The problem isn’t quite as old as the hills, but it’s pretty ancient. You know you’ve got money coming in at a set time – the end of the week, the end of the month, when someone pays your invoice or the debt they owe you – but two days before that, you get hit with a big bill, or just the need to feed your family, and the piggy bank is empty. What do you do?
The solution is as old as the problem – you borrow.
The trouble is, when you’re desperate, the person lending to you is in a very strong position to set whatever terms he or she wants: enter the Pay Day Loan companies.
These companies, which grant quick, short-term loans to tide you over to your next pay day, have been around for years, but the one that’s making all the noise, and gaining a global, online reach is called Wonga.
Wonga’s TV adverts are cute and funny, featuring puppets of three elderly people (for reasons I haven’t been able to figure out – perhaps due to them steering away from stereotyping the kinds of customers they’re targetting?), who mention nothing about money or loans, but advertise the company strapline: Straight Talking Money.
So what’s the problem?
The company offers a fun, fresh, quick, easy online way to borrow small amounts of money for a short time (up to £400 for 45 days, rising to £1,000 once your ‘trust rating’ with them increases). And, as their strapline suggests, they make no secret of the cost of the loan, or the fact that the interest you will pay is equivalent to an APR (Annual Percentage Rate) of 5853%. Yep, you read that right, 5853% interest. Gulp!
Now, they explain in this little video that APR isn’t really a good measure to use when considering the price of a short term loan – it is based on the cost you would incur if you didn’t pay the loan off for a whole year, which they say they would never allow to happen. The reason it is there, though, is to help borrowers compare costs with other lending options, which by law all have to display their APR. Credit cards, as an example, typically charge less than 20% APR, though some are much higher (and some have much lower introductory rates).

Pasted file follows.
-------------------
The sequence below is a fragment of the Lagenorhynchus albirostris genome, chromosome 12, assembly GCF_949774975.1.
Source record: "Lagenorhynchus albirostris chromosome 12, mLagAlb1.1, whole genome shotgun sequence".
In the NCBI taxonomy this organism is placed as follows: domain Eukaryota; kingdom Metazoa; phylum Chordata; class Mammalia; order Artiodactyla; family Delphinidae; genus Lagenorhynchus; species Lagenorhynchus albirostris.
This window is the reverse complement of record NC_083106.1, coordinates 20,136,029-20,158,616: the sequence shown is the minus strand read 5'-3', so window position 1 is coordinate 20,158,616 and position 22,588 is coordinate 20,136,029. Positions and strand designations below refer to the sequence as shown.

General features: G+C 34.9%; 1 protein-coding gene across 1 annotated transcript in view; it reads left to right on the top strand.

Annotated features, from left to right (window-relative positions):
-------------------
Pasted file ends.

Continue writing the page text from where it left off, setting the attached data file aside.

The actual charges you’ll pay, if you pay the loan off on time, are very clear, but as in this worked example, they do mount up very quickly:
A loan of £100 over 30 days incurs costs of over £37 – or 37% (31.5% if you deduct the £5.50 flat fee). That is far more than you would incur on a standard credit card, and if you pay off your credit card in full every month, you normally don’t incur any fees or interest (for certain activities, like gambling, interest begins to accrue the moment the payment is made, so you can incur large costs this way, and of course, all debt is debt and can quickly lead to problems).
Despite the high costs, however, Wonga is doing a roaring trade, which is worrying the sorts of people who worry about these things – debt, poverty, the rich taking advantage of the vulnerable, those kinds of things.
A brilliant move
But the Archbishop of Canterbury, Justin Welby, in another brilliant move, has come out against introducing legislation to curb the activities of this company and others like it. Rather, he suggests, let’s do something better.
In an interview with Total Politics, he said that the Church of England is looking to set up new – and support existing – Credit Unions – lenders which, unlike the ‘fully automated’ Wonga, “are both engaged in their communities and are much more professional”.
I love this attitude. I love its positivity. It is often said that Christians are known more for what they’re against than what they’re for. We have a reputation for condemning actions without offering alternatives. Justin Welby is different. He’s aware that Wonga is meeting a need and wants to find a better way of meeting that need. He wants to put Wonga out of business, as he made very clear when he met with its founder, Errol Damelin, but he wants to do it by creating something better, something people will choose because it is better for them, and thus something which will be better for society as a whole.
What a great approach. You can force people to do good, or to pick the right option, or you can entice them to. All too often in our broken world, the damaging, fruitless, hopeless action is the most appealing. I fully support anything the Church, Christians individually or other good people do to make the good choices more appealing. Well done, Archbishop Justin!